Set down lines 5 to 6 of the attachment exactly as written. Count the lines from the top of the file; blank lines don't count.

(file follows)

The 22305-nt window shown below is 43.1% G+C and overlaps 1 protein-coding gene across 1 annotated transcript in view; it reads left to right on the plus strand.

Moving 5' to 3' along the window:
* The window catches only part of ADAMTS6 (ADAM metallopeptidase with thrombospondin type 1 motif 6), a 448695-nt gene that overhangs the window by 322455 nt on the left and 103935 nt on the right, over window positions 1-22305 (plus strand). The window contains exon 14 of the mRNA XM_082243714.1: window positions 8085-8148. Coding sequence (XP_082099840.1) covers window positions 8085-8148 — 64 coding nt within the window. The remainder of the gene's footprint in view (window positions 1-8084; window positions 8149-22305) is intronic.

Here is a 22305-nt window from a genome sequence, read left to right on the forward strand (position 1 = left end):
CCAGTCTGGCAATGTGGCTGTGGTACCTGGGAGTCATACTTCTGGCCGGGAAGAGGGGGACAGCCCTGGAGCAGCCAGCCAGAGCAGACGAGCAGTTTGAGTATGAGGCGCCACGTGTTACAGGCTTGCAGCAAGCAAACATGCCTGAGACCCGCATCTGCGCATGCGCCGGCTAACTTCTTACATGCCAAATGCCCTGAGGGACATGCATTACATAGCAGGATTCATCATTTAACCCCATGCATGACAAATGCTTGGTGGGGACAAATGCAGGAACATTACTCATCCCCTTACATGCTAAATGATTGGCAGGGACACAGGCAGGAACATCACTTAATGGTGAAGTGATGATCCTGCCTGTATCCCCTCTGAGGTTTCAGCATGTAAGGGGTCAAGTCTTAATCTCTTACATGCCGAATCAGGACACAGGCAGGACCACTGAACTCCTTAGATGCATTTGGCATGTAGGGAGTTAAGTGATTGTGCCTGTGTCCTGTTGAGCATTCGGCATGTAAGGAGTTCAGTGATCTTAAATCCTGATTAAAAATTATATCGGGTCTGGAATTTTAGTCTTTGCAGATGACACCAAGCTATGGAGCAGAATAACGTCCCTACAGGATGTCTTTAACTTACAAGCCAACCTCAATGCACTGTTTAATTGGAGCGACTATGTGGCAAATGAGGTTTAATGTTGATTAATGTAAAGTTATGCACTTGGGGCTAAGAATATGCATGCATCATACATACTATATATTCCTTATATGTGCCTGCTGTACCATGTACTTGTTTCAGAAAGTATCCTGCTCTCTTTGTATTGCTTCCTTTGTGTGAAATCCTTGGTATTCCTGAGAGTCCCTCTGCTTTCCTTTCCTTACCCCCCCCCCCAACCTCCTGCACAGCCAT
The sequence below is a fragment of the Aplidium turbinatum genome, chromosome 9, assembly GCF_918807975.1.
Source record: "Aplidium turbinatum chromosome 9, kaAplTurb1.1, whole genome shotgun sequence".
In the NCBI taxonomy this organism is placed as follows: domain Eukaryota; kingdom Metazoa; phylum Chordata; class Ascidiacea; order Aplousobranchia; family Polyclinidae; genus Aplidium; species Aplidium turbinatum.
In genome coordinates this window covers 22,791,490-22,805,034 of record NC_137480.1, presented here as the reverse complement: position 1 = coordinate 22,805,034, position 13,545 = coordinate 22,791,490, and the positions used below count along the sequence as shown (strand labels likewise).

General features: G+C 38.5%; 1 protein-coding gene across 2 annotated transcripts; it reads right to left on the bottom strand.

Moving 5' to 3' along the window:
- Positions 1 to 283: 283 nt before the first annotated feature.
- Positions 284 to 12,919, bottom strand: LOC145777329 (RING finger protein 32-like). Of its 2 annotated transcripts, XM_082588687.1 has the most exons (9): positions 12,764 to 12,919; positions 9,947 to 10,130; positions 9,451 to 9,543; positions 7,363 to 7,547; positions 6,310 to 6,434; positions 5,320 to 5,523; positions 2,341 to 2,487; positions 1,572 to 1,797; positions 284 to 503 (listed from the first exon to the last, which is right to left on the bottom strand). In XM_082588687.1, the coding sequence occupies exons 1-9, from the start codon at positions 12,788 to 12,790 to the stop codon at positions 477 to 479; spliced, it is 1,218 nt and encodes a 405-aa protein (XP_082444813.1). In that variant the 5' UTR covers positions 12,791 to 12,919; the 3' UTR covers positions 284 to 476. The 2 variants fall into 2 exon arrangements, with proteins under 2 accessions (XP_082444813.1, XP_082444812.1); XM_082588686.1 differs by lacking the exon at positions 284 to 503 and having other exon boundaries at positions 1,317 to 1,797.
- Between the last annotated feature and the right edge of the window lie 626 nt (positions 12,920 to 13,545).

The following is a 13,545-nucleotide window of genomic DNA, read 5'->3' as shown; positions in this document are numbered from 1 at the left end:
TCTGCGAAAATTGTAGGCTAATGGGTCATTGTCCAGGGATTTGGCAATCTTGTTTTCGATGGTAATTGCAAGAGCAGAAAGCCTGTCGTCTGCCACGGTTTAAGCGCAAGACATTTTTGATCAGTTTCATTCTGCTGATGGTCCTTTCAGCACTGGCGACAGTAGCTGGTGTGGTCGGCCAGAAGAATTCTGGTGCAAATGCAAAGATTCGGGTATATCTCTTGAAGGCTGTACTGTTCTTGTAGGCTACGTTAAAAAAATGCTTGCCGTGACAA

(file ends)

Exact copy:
CCAGTCTGGCAATGTGGCTGTGGTACCTGGGAGTCATACTTCTGGCCGGGAAGAGGGGGACAGCCCTGGAGCAGCCAGCCAGAGCAGACGAGCAGTTTGAGTATGAGGCGCCACGTGTTACAGGCTTGCAGCAAGCAAACATGCCTGAGACCCGCATCTGCGCATGCGCCGGCTAACTTCTTACATGCCAAATGCCCTGAGGGACATGCATTACATAGCAGGATTCATCATTTAACCCCATGCATGACAAATGCTTGGTGGGGACAAATGCAGGAACATTACTCATCCCCTTACATGCTAAATGATTGGCAGGGACACAGGCAGGAACATCACTTAATGGTGAAGTGATGATCCTGCCTGTATCCCCTCTGAGGTTTCAGCATGTAAGGGGTCAAGTCTTAATCTCTTACATGCCGAATCAGGACACAGGCAGGACCACTGAACTCCTTAGATGCATTTGGCATGTAGGGAGTTAAGTGATTGTGCCTGTGTCCTGTTGAGCATTCGGCATGTAAGGAGTTCAGTGATCTTAAATCCTGATTAAAAATTATATCGGGTCTGGAATTTTAGTCTTTGCAGATGACACCAAGCTATGGAGCAGAATAACGTCCCTACAGGATGTCTTTAACTTACAAGCCAACCTCAATGCACTGTTTAATTGGAGCGACTATGTGGCAAATGAGGTTTAATGTTGATTAATGTAAAGTTATGCACTTGGGGCTAAGAATATGCATGCATCATACATACTATATATTCCTTATATGTGCCTGCTGTACCATGTACTTGTTTCAGAAAGTATCCTGCTCTCTTTGTATTGCTTCCTTTGTGTGAAATCCTTGGTATTCCTGAGAGTCCCTCTGCTTTCCTTTCCTTACCCCCCCCCCCAACCTCCTGCACAGCCAT
The sequence below is a fragment of the Aplidium turbinatum genome, chromosome 9, assembly GCF_918807975.1.